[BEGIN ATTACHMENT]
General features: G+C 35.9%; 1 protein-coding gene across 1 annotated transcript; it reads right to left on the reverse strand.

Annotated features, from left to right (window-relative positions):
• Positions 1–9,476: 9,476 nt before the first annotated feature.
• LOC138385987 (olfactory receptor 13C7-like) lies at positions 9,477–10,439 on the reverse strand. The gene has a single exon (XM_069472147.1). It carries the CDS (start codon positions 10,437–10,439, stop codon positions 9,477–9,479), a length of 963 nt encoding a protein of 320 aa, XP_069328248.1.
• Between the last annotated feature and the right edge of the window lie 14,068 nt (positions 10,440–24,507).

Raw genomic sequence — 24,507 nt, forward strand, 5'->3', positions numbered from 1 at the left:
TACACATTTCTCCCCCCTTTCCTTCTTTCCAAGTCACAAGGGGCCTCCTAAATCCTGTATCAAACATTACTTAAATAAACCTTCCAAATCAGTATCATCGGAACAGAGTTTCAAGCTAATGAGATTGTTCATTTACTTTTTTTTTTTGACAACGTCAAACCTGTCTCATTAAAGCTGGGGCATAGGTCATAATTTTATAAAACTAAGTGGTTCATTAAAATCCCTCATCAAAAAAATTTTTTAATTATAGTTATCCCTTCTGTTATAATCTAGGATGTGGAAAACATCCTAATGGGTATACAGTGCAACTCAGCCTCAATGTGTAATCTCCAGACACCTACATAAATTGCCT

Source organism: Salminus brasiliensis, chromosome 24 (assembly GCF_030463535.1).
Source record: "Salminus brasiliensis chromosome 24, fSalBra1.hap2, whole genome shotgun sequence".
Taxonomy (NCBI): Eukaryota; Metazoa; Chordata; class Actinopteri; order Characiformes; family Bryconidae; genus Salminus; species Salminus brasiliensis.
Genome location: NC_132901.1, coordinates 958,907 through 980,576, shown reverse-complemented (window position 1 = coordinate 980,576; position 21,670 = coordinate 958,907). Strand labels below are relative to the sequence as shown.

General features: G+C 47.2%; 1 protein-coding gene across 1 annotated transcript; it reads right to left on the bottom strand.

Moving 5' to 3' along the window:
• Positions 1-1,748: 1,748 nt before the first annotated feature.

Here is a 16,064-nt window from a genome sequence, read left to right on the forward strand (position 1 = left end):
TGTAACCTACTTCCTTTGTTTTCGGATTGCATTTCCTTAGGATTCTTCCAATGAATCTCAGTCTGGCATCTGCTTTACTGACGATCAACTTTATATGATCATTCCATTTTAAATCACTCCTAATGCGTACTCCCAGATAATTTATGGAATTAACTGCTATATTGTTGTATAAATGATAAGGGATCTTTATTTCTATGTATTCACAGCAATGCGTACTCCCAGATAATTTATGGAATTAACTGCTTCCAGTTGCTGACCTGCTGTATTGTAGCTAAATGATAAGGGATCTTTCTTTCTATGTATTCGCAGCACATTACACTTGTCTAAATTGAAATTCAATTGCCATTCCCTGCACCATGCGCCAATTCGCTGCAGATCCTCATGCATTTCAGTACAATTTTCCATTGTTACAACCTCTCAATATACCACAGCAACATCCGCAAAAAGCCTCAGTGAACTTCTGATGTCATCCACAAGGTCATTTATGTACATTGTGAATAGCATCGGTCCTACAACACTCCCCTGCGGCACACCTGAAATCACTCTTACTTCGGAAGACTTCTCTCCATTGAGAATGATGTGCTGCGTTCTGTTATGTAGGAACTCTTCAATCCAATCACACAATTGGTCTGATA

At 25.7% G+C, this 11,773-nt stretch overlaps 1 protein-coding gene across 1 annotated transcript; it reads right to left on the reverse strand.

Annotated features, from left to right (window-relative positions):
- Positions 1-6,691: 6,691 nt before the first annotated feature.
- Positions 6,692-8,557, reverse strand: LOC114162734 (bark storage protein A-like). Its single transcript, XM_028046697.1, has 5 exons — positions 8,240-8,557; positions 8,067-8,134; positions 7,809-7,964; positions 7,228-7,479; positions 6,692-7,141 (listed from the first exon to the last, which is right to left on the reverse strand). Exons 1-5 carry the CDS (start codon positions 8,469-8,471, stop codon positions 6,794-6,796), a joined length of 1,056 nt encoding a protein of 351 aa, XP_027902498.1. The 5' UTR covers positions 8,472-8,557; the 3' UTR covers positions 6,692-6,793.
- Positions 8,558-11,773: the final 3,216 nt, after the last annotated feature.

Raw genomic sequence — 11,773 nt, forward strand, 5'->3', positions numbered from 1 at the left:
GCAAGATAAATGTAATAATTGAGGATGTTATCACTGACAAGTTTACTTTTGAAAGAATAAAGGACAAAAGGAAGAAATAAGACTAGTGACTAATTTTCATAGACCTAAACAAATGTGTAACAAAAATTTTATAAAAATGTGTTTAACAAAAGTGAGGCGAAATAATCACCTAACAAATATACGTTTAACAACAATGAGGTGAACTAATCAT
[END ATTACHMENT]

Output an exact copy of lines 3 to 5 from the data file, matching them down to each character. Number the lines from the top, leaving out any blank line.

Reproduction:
• Positions 1–9,476: 9,476 nt before the first annotated feature.
• LOC138385987 (olfactory receptor 13C7-like) lies at positions 9,477–10,439 on the reverse strand. The gene has a single exon (XM_069472147.1). It carries the CDS (start codon positions 10,437–10,439, stop codon positions 9,477–9,479), a length of 963 nt encoding a protein of 320 aa, XP_069328248.1.
• Between the last annotated feature and the right edge of the window lie 14,068 nt (positions 10,440–24,507).